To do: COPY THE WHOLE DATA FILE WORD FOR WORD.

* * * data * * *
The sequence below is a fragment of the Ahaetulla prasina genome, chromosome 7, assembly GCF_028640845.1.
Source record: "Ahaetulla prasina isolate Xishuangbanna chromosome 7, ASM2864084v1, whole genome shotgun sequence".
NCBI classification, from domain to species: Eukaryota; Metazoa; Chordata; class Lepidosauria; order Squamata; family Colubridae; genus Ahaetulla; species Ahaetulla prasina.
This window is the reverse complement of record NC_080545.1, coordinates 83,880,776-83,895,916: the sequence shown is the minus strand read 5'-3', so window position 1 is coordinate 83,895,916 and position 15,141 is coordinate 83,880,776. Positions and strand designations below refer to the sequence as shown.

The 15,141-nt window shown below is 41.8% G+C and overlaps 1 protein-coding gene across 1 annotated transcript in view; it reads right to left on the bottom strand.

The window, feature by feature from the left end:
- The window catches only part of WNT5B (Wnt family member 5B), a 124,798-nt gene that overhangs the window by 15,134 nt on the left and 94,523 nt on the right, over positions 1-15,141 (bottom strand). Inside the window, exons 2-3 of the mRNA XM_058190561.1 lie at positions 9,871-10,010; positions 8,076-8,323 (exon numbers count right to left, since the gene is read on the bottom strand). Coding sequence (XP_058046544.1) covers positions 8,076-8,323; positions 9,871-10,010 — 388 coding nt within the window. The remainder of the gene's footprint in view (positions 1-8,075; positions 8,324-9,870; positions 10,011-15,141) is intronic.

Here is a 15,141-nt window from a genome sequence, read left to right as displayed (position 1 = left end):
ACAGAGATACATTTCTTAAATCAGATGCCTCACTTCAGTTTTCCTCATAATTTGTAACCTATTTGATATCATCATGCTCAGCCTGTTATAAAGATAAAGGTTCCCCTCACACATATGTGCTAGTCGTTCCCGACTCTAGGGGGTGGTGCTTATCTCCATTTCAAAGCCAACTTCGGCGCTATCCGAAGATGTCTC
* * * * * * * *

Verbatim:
The sequence below is a fragment of the Ahaetulla prasina genome, chromosome 7, assembly GCF_028640845.1.
Source record: "Ahaetulla prasina isolate Xishuangbanna chromosome 7, ASM2864084v1, whole genome shotgun sequence".
NCBI classification, from domain to species: Eukaryota; Metazoa; Chordata; class Lepidosauria; order Squamata; family Colubridae; genus Ahaetulla; species Ahaetulla prasina.
This window is the reverse complement of record NC_080545.1, coordinates 83,880,776-83,895,916: the sequence shown is the minus strand read 5'-3', so window position 1 is coordinate 83,895,916 and position 15,141 is coordinate 83,880,776. Positions and strand designations below refer to the sequence as shown.

The 15,141-nt window shown below is 41.8% G+C and overlaps 1 protein-coding gene across 1 annotated transcript in view; it reads right to left on the bottom strand.

The window, feature by feature from the left end:
- The window catches only part of WNT5B (Wnt family member 5B), a 124,798-nt gene that overhangs the window by 15,134 nt on the left and 94,523 nt on the right, over positions 1-15,141 (bottom strand). Inside the window, exons 2-3 of the mRNA XM_058190561.1 lie at positions 9,871-10,010; positions 8,076-8,323 (exon numbers count right to left, since the gene is read on the bottom strand). Coding sequence (XP_058046544.1) covers positions 8,076-8,323; positions 9,871-10,010 — 388 coding nt within the window. The remainder of the gene's footprint in view (positions 1-8,075; positions 8,324-9,870; positions 10,011-15,141) is intronic.

Here is a 15,141-nt window from a genome sequence, read left to right as displayed (position 1 = left end):
ACAGAGATACATTTCTTAAATCAGATGCCTCACTTCAGTTTTCCTCATAATTTGTAACCTATTTGATATCATCATGCTCAGCCTGTTATAAAGATAAAGGTTCCCCTCACACATATGTGCTAGTCGTTCCCGACTCTAGGGGGTGGTGCTTATCTCCATTTCAAAGCCAACTTCGGCGCTATCCGAAGATGTCTC